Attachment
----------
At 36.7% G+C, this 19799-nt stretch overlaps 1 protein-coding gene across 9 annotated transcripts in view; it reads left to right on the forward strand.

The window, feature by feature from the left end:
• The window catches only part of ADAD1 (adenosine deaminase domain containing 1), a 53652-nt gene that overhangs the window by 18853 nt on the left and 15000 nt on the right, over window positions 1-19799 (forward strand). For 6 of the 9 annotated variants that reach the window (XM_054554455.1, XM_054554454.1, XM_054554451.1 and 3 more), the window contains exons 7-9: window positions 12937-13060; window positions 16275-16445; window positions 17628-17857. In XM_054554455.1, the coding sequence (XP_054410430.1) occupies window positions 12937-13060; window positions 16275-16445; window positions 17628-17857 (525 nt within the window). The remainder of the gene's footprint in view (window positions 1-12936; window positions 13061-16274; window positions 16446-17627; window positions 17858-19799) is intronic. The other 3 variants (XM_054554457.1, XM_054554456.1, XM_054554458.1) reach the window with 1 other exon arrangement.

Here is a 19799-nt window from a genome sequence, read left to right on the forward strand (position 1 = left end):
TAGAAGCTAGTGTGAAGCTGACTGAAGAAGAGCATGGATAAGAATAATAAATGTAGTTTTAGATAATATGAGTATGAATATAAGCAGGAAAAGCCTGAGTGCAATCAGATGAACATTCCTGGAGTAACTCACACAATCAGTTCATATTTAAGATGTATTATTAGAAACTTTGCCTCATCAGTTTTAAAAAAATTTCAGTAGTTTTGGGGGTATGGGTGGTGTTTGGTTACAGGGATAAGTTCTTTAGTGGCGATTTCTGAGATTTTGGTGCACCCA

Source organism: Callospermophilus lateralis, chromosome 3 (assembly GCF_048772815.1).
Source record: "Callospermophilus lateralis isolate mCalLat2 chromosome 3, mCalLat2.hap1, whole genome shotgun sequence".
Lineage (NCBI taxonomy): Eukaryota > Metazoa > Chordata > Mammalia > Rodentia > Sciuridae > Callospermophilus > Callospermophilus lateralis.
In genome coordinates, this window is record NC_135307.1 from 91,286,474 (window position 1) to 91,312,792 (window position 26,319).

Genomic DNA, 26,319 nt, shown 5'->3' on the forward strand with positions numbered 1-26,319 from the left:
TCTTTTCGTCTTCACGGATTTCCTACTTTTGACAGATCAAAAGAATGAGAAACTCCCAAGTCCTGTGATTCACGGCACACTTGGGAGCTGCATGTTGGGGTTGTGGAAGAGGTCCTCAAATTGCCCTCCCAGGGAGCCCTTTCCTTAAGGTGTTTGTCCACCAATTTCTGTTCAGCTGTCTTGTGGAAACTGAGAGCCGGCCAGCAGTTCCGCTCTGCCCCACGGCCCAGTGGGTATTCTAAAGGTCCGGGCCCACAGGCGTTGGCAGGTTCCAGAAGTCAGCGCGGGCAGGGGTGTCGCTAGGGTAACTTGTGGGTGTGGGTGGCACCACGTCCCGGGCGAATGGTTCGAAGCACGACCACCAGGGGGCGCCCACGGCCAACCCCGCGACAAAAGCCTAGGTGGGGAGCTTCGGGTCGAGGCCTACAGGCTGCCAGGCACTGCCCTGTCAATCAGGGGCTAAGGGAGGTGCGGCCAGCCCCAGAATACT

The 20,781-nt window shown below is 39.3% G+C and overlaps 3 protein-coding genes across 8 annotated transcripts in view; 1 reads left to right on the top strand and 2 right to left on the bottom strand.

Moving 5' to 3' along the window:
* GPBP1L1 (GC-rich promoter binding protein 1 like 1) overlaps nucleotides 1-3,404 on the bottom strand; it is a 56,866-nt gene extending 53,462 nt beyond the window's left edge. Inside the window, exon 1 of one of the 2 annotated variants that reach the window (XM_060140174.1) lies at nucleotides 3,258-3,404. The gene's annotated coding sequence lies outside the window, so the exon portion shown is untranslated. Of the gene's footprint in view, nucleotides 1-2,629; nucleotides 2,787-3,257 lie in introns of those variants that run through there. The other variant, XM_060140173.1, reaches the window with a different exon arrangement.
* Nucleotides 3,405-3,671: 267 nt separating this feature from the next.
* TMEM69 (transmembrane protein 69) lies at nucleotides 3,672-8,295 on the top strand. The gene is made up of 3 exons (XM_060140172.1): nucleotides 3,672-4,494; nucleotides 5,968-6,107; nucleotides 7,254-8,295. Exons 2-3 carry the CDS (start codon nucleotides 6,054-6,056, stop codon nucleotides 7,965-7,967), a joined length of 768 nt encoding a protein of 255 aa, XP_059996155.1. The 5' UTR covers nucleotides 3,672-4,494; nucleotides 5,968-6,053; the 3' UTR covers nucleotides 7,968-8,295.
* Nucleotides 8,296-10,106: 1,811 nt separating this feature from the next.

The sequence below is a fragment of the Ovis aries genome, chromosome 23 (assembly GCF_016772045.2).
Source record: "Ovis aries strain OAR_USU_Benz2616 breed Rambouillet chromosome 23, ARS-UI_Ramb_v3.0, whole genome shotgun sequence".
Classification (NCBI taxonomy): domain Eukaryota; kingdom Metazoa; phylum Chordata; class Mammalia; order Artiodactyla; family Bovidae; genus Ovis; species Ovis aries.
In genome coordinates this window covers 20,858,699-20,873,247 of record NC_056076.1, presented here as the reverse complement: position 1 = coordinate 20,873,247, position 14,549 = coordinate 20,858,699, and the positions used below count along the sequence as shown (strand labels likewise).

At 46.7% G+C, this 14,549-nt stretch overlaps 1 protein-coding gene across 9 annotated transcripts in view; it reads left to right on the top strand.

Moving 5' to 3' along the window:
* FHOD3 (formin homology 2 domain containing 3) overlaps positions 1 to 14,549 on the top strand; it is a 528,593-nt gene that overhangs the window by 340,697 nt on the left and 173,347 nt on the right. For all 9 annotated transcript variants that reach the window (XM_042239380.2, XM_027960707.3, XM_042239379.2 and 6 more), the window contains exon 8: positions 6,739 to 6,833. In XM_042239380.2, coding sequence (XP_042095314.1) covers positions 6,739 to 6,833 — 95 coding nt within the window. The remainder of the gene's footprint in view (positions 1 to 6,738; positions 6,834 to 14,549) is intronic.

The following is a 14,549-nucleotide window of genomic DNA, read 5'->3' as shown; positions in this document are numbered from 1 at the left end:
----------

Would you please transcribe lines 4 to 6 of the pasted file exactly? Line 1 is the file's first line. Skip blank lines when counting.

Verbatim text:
Here is a 19799-nt window from a genome sequence, read left to right on the forward strand (position 1 = left end):
TAGAAGCTAGTGTGAAGCTGACTGAAGAAGAGCATGGATAAGAATAATAAATGTAGTTTTAGATAATATGAGTATGAATATAAGCAGGAAAAGCCTGAGTGCAATCAGATGAACATTCCTGGAGTAACTCACACAATCAGTTCATATTTAAGATGTATTATTAGAAACTTTGCCTCATCAGTTTTAAAAAAATTTCAGTAGTTTTGGGGGTATGGGTGGTGTTTGGTTACAGGGATAAGTTCTTTAGTGGCGATTTCTGAGATTTTGGTGCACCCA

Source organism: Callospermophilus lateralis, chromosome 3 (assembly GCF_048772815.1).